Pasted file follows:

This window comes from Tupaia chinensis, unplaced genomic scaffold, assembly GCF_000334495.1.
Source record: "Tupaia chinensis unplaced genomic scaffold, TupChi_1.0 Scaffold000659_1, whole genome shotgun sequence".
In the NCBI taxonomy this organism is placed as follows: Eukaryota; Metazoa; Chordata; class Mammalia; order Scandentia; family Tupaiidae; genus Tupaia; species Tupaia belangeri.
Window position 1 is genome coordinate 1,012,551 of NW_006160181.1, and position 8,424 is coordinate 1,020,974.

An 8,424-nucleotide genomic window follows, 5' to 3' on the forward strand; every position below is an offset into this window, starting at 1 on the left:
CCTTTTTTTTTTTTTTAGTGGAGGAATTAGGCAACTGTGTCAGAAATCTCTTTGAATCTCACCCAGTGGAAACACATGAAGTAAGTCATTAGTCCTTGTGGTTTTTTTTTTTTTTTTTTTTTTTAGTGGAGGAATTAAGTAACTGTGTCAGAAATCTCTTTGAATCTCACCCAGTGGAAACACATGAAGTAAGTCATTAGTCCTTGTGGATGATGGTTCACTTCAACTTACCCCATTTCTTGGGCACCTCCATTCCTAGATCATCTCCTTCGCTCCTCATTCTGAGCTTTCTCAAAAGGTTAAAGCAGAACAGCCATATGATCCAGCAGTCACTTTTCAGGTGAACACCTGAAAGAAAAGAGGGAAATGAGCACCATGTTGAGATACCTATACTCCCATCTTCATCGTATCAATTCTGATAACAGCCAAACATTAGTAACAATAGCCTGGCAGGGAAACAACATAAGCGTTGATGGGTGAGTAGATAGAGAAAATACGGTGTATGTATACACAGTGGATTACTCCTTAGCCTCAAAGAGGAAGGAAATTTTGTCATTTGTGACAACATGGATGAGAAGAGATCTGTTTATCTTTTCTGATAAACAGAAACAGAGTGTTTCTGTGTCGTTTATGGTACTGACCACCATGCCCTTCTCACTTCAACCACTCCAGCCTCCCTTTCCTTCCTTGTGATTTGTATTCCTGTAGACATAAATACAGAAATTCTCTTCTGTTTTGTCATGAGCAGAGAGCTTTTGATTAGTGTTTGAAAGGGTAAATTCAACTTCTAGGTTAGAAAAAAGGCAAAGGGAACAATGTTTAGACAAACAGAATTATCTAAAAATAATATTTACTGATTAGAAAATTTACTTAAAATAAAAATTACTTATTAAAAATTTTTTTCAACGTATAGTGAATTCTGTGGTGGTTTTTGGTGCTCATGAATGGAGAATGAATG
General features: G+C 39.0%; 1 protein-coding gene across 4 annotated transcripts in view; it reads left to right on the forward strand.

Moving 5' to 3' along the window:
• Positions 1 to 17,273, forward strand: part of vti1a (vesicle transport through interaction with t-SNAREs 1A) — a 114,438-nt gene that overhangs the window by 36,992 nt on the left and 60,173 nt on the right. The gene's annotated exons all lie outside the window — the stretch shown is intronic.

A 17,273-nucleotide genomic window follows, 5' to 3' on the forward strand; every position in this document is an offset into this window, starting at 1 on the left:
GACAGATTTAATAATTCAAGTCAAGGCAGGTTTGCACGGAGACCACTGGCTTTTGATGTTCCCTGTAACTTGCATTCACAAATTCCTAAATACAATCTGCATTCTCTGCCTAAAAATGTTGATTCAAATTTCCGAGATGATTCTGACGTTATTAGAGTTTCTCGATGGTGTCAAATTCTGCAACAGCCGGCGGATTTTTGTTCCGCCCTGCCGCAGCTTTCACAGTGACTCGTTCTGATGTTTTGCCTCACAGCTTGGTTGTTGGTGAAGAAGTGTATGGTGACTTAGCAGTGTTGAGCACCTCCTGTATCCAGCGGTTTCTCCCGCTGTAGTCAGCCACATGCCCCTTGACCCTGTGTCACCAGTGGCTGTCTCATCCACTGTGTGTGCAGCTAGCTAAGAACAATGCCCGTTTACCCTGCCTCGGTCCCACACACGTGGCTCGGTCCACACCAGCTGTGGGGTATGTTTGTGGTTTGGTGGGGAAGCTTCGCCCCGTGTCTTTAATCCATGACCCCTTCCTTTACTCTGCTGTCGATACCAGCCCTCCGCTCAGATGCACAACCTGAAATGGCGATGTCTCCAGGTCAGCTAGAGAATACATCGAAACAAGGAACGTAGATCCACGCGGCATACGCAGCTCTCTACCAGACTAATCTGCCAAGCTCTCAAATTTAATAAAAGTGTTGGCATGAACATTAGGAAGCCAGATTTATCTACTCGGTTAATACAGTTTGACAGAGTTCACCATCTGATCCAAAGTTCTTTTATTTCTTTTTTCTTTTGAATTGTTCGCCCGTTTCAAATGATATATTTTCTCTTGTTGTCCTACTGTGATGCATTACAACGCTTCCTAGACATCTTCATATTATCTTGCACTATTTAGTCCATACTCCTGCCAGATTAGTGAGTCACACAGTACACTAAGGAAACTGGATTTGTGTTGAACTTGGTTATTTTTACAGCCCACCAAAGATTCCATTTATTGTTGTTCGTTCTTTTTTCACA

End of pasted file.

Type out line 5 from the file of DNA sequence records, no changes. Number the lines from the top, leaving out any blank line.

An 8,424-nucleotide genomic window follows, 5' to 3' on the forward strand; every position below is an offset into this window, starting at 1 on the left: